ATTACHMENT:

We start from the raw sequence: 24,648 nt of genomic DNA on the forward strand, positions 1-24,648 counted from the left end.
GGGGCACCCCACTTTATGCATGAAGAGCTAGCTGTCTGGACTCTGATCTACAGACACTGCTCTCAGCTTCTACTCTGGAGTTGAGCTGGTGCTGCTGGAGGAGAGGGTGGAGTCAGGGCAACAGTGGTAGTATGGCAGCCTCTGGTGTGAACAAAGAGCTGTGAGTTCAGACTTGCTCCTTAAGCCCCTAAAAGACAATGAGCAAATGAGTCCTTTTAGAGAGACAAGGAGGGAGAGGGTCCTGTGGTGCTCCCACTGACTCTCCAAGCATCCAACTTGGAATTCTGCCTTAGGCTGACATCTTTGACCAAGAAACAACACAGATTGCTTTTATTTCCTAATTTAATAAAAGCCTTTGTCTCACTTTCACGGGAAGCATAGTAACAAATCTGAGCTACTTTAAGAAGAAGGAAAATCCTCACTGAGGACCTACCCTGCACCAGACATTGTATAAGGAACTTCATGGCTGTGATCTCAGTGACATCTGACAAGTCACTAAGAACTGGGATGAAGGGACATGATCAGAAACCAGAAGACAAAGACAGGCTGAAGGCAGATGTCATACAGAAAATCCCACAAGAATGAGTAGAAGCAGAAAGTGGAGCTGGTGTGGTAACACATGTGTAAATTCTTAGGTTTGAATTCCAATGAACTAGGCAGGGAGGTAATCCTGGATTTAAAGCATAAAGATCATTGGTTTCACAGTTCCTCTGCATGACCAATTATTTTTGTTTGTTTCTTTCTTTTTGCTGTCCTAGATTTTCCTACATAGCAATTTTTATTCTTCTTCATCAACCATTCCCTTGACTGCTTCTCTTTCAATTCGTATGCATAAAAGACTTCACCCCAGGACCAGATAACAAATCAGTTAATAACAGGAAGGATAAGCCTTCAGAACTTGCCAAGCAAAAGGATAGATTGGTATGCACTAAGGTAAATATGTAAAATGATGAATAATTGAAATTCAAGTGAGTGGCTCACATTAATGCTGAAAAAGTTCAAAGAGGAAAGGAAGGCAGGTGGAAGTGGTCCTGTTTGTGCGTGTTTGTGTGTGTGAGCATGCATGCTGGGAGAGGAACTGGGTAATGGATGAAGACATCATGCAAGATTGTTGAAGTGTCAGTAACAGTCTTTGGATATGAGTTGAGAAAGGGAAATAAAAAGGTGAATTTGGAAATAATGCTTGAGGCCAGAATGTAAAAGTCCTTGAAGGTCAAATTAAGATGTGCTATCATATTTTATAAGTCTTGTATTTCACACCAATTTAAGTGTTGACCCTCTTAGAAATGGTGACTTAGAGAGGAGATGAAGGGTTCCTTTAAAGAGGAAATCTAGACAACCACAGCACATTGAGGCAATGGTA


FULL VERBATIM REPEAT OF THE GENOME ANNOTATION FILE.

We start from the raw sequence: 24,648 nt of genomic DNA on the forward strand, positions 1-24,648 counted from the left end.
GGGGCACCCCACTTTATGCATGAAGAGCTAGCTGTCTGGACTCTGATCTACAGACACTGCTCTCAGCTTCTACTCTGGAGTTGAGCTGGTGCTGCTGGAGGAGAGGGTGGAGTCAGGGCAACAGTGGTAGTATGGCAGCCTCTGGTGTGAACAAAGAGCTGTGAGTTCAGACTTGCTCCTTAAGCCCCTAAAAGACAATGAGCAAATGAGTCCTTTTAGAGAGACAAGGAGGGAGAGGGTCCTGTGGTGCTCCCACTGACTCTCCAAGCATCCAACTTGGAATTCTGCCTTAGGCTGACATCTTTGACCAAGAAACAACACAGATTGCTTTTATTTCCTAATTTAATAAAAGCCTTTGTCTCACTTTCACGGGAAGCATAGTAACAAATCTGAGCTACTTTAAGAAGAAGGAAAATCCTCACTGAGGACCTACCCTGCACCAGACATTGTATAAGGAACTTCATGGCTGTGATCTCAGTGACATCTGACAAGTCACTAAGAACTGGGATGAAGGGACATGATCAGAAACCAGAAGACAAAGACAGGCTGAAGGCAGATGTCATACAGAAAATCCCACAAGAATGAGTAGAAGCAGAAAGTGGAGCTGGTGTGGTAACACATGTGTAAATTCTTAGGTTTGAATTCCAATGAACTAGGCAGGGAGGTAATCCTGGATTTAAAGCATAAAGATCATTGGTTTCACAGTTCCTCTGCATGACCAATTATTTTTGTTTGTTTCTTTCTTTTTGCTGTCCTAGATTTTCCTACATAGCAATTTTTATTCTTCTTCATCAACCATTCCCTTGACTGCTTCTCTTTCAATTCGTATGCATAAAAGACTTCACCCCAGGACCAGATAACAAATCAGTTAATAACAGGAAGGATAAGCCTTCAGAACTTGCCAAGCAAAAGGATAGATTGGTATGCACTAAGGTAAATATGTAAAATGATGAATAATTGAAATTCAAGTGAGTGGCTCACATTAATGCTGAAAAAGTTCAAAGAGGAAAGGAAGGCAGGTGGAAGTGGTCCTGTTTGTGCGTGTTTGTGTGTGTGAGCATGCATGCTGGGAGAGGAACTGGGTAATGGATGAAGACATCATGCAAGATTGTTGAAGTGTCAGTAACAGTCTTTGGATATGAGTTGAGAAAGGGAAATAAAAAGGTGAATTTGGAAATAATGCTTGAGGCCAGAATGTAAAAGTCCTTGAAGGTCAAATTAAGATGTGCTATCATATTTTATAAGTCTTGTATTTCACACCAATTTAAGTGTTGACCCTCTTAGAAATGGTGACTTAGAGAGGAGATGAAGGGTTCCTTTAAAGAGGAAATCTAGACAACCACAGCACATTGAGGCAATGGTA